Vaclav descended the spiral stairs in silence. Now and again he would reach out and touch two fingers to his lips, and then touch one of the skulls cemented into the wall. He paused at the bottom, and settled the long cloak of black feathers round his shoulders, adjusted his dragonbone mask, and stepped through the crude archway into the barrow proper.

Candles guttered here and there, providing little illumination. He waited in silence.

After a few long minutes, he heard the scraping of bone on stone. A quiet, empty voice spoke from somewhere in the gloom.

"Sssssserav ..." it hissed, and then fell still. Vaclav took a deep breath.

"No my lord. It is Vaclav. Serav was my grandfather. He's been dead for twenty years, lord. Remember."

There was a noise that might have been a chuckle.

"Twenty ... years? I should apologise ... Vaclav. Sometimes it is hard to ... tell you apart. You are such excellent ... stewards."

Vaclav bowed his head for a moment, and the drew a slim scroll from beneath his feathered cloak.

"You told me to come as soon as there was word from the Malinov, my lord. A scroll arrived less than an hour ago."

He unfurled the pale parchment, squinting in the gloom. He could barely make out the scroll, never mind the writing. In truth, he had memorized the words but he made a show of reading the scroll out for his lord. The dead king could be quite touchy about little details, as Vaclav had learned the hard way.

"They say they remember, and they keep to the old compact. They are Varushkan and do not forget. They will raise the black standard again, if their cousins in the west will do their part. There is talk of roads, of course. Of mithril. They will march, but never again lead. Oaths were sworn, after all."

The voice from the shadows was stronger now. Vaclav's eyes had adjusted to the gloom a little, and he could make out the hunched shape seated on the stone throne in the centre of the barrow, and a few of the dark alcoves set at regular intervals into the walls. He could not quite make out the shapes that occupied them, and as always he was grateful for that.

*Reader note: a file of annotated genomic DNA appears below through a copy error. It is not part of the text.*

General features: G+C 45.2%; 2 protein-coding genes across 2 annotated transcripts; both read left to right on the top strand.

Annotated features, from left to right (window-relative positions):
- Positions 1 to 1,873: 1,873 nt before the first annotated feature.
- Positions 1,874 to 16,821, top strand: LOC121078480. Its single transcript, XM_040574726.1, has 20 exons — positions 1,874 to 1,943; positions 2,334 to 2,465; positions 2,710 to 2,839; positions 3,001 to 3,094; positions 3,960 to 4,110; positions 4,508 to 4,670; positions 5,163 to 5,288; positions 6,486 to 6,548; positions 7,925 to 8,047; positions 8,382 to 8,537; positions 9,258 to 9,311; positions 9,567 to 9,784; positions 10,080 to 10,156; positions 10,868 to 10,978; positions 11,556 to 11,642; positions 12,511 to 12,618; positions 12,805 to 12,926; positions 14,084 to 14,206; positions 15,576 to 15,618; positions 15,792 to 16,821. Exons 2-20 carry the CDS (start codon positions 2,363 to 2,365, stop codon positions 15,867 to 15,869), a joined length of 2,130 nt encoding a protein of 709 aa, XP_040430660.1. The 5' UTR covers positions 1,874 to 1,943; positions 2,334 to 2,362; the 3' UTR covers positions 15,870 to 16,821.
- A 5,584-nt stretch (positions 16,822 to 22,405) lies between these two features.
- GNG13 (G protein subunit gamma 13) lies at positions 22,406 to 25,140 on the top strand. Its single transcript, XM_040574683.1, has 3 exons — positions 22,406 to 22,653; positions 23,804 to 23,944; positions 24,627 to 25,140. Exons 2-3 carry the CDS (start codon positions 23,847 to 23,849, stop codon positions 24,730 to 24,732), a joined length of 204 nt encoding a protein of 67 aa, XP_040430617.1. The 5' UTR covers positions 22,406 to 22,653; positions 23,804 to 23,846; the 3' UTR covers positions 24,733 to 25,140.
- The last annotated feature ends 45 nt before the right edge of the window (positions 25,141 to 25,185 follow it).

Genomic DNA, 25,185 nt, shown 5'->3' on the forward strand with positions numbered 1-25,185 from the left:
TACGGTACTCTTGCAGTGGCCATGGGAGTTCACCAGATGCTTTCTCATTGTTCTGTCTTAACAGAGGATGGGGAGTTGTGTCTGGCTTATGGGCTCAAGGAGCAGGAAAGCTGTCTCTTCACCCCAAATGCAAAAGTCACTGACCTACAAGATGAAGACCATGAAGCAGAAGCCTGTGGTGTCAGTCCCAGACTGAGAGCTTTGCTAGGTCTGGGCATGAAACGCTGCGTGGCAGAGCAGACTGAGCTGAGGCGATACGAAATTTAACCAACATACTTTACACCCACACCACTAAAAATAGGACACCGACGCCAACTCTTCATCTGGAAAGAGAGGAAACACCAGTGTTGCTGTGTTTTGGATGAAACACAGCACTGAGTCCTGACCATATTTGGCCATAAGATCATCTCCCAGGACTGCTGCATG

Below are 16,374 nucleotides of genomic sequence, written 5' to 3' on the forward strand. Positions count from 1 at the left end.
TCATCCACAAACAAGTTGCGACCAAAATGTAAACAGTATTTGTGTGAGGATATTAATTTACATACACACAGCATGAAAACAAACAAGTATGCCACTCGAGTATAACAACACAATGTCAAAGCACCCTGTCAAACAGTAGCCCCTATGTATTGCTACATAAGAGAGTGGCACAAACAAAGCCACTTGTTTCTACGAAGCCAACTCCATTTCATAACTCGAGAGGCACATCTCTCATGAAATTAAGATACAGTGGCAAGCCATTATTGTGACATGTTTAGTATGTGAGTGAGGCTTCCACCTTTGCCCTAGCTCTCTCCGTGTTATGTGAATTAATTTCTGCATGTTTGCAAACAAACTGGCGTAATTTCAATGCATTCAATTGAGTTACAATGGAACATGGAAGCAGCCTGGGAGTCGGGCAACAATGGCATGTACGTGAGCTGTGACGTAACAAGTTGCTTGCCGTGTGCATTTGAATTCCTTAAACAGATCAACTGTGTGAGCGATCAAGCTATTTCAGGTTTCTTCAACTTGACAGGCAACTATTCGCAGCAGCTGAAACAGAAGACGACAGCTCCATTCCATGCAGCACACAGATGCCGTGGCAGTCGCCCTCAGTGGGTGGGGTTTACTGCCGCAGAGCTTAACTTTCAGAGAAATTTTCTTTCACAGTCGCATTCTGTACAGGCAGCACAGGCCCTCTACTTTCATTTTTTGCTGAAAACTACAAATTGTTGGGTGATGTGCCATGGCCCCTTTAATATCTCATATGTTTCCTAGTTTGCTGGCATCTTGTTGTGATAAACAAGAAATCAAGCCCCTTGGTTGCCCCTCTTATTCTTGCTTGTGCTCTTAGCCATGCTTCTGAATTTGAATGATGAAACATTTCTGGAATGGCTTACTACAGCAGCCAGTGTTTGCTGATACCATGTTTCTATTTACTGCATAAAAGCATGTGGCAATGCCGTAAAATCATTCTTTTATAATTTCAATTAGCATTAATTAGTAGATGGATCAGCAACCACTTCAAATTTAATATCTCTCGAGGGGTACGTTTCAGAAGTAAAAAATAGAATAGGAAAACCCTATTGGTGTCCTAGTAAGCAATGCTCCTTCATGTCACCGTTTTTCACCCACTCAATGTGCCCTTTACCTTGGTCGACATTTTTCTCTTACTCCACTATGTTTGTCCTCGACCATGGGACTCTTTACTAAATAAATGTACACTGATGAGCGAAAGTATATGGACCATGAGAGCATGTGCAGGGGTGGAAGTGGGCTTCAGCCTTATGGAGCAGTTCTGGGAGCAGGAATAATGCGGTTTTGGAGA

"I remember the oaths. I am not ... so far gone. I remember Pieter Malinov near ... pissed himself ... when he laid his blood on the black stone. So angry. So passionate. So ... foolish. That was ... long ago."

Vaclav knew better to interrupt his lord when he was reminiscing, lost in the past.

"I remember ... when you told me ... what they had done to the Senator. Thrown ... out of a window."

A dry, empty chuckle.

"Again, lord, that was my grandfather. And I think you told me once that that was Varla Malinov. I am sorry."

"Don't ... apologise. It is nearly ... time ... for me to rest. The iron boots no longer ... march. The sound of the drums becomes ... distant. The crows ... have fed ... but now ... peace."

The dark lord hissed the final word, drawing it out, his voice dwindling away into silence. Then, suddenly, it was strong again. Vaclav felt a flicker of his lord's will, his full attention focused on him.

"Send the birds, Vaclav. Make the ... offer. Baruk and his people will ... remain here and guard my ... slumber. Tell him ... that those of his people who wish may go to the Imperial orcs ... if they will take them. But our bargain ... must be paid in blood ... and he and his blood-kin will ... stand watch ... over the barrow. He knows ... the price should he fail."